• She’s also the one who puts up with a multitude of crazy parents that think she’s not doing a good enough job raising their children for them.

  • She is the babysitter that parents take advantage of when they don’t pick their kids up from school in a timely manner. She often stays late because at least one kid is still sitting in her office waiting to be picked up, hours after school ended.

• She is the superhero who will be the human shield to protect your child from physical harm.

  • She’s the administrative support professional who doesn’t care if you call her a secretary; because if she had that kind of an ego, she never would have taken this job in the first place.

• You might have noticed that most of the items above are not typical duties of a secretary. You’d be right about, and yes, she does those normal support things as well.

She’s also the person who gets derided because she “gets the summers off, so how hard can that job be?” Then she bites her tongue rather than explaining that after going through 10 months of the activities on list above on a daily basis, that yes, a person needs some time to get her own head on straight and to fire up for the next 10 months of stress and lack of appreciation.

She’s also a mother, wife, sister, daughter, friend and neighbor. Appreciation. Respect. Love. They deserve it, and then some.

End of letter to the editor


She’s also one of the school employees with the lowest compensation, both in salary and in total. I would never argue that the teachers and others at the school should be paid less, because they shouldn’t. I can argue strenuously that the administrative support personnel should be compensated more highly. Here are a few of my thoughts about their compensation:

  • My wife is a skilled restaurant manager and server. She could make as much money waiting tables three nights a week at a decent restaurant as she makes as a school secretary.
  • Her school district benefits have been stripped to the level where they no longer matter much, so again a server position with no benefits is pretty much at the same level.
  • Because she has time off in the summer, her cost of family health insurance benefits (which we can’t afford in the first place) would be higher than what her boss (the principal) would pay for family health insurance. Since she is not on the payroll at all during July, she (and other employees in similar positions) would have to pay the full cost of the health insurance premium for that month. For family coverage, that would be approximately $1,500 for that one month. So yes, the lowly-paid school secretary would pay $1,500 more annually for her health insurance than does the much more highly-paid school principal. Maybe this is moot since the cost of health insurance is so far out of bounds in the first place.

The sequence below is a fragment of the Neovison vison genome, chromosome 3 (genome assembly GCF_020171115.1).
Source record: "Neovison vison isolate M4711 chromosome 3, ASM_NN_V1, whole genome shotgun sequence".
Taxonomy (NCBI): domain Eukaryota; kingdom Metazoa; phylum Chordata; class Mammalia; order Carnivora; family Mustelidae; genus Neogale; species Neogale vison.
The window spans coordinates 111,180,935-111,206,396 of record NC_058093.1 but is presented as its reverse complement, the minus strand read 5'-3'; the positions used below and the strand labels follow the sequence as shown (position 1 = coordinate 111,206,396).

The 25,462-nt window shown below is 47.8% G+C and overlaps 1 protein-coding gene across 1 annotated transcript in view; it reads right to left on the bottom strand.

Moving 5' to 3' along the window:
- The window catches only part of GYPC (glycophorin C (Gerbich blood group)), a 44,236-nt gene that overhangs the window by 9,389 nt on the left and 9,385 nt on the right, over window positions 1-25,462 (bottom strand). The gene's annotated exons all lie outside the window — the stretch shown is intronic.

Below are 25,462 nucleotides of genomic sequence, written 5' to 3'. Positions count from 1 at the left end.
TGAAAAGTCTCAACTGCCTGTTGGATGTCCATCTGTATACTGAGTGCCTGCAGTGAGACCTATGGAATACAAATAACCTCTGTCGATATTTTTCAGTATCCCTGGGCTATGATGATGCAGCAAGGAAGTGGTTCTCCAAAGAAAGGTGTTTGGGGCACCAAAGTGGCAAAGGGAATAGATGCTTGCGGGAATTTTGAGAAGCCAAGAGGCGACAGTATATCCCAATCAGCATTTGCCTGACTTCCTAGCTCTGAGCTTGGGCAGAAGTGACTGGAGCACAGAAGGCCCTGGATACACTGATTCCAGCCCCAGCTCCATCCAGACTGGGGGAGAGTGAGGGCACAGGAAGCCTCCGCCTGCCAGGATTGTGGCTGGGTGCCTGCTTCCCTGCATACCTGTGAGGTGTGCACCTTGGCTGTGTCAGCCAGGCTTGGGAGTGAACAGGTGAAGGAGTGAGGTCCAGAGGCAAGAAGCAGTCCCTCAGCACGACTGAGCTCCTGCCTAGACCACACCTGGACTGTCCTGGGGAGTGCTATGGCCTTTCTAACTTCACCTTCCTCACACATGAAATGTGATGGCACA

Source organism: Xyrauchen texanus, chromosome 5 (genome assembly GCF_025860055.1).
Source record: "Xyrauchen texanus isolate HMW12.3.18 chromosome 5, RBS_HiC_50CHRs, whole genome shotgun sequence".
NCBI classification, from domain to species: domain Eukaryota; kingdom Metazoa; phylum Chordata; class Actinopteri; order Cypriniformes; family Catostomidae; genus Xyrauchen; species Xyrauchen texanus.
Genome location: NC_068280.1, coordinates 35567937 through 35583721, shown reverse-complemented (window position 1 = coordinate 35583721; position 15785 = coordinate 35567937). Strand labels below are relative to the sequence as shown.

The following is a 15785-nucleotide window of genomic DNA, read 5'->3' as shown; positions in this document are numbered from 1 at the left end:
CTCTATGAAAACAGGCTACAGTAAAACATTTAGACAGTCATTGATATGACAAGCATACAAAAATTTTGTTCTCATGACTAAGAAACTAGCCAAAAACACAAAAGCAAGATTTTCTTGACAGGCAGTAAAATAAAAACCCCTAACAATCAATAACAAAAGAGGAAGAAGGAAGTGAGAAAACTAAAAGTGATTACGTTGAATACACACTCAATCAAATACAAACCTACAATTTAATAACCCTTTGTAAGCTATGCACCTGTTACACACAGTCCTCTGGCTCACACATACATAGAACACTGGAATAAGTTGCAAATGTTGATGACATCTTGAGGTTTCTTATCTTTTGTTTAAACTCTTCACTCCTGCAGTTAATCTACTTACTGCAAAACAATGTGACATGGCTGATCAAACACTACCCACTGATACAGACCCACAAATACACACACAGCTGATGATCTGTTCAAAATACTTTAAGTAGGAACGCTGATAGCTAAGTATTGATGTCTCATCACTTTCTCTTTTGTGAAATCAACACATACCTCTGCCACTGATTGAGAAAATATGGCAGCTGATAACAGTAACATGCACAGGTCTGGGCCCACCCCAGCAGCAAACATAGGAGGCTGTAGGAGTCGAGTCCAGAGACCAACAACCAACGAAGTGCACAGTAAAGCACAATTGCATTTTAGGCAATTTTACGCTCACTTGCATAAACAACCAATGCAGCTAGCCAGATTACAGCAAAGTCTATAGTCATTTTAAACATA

• My wife has the skills to be employed in more highly compensated positions. That’s a good thing, because if I died or became unable to work, there is ZERO CHANCE that she could support herself and our kids on what she makes as a school secretary. She would have to quit the job that she loves in order to support her family. In other words, the only way that our family can afford for her to work as a school secretary is for my salary to subsidize the low pay offered by the school district. I wouldn’t care about that if they deserved her loyalty – but they don’t. Their actions about employee compensation speaks much more loudly than their words of faint praise.

Accessibility Concerns of Using Prezi in Education

In a previous post, Mea Culpa – Accessibility Concerns of Using External Tools in the LMS, I mentioned the accessibility concerns that come from using many of the popular external tools (Web 2.0 tools, if you will) inside the LMS. I previously posted about the accessibility issues with Slideshare. One tool that has become a darling of the edu crowd is Prezi. For this post, I’m not concentrating on the uses of Prezi within the LMS, but more generally at the a11y concerns with using Prezi in any way in education.

Accessibility of web-based tools in education. This one failed the test.Prezi is almost completely inaccessible to students with disabilities, particularly low-vision and no-vision students (and faculty, of course). Prezi admits as much, and currently don’t seem to have any concrete plans of addressing this shortcoming. In their own words: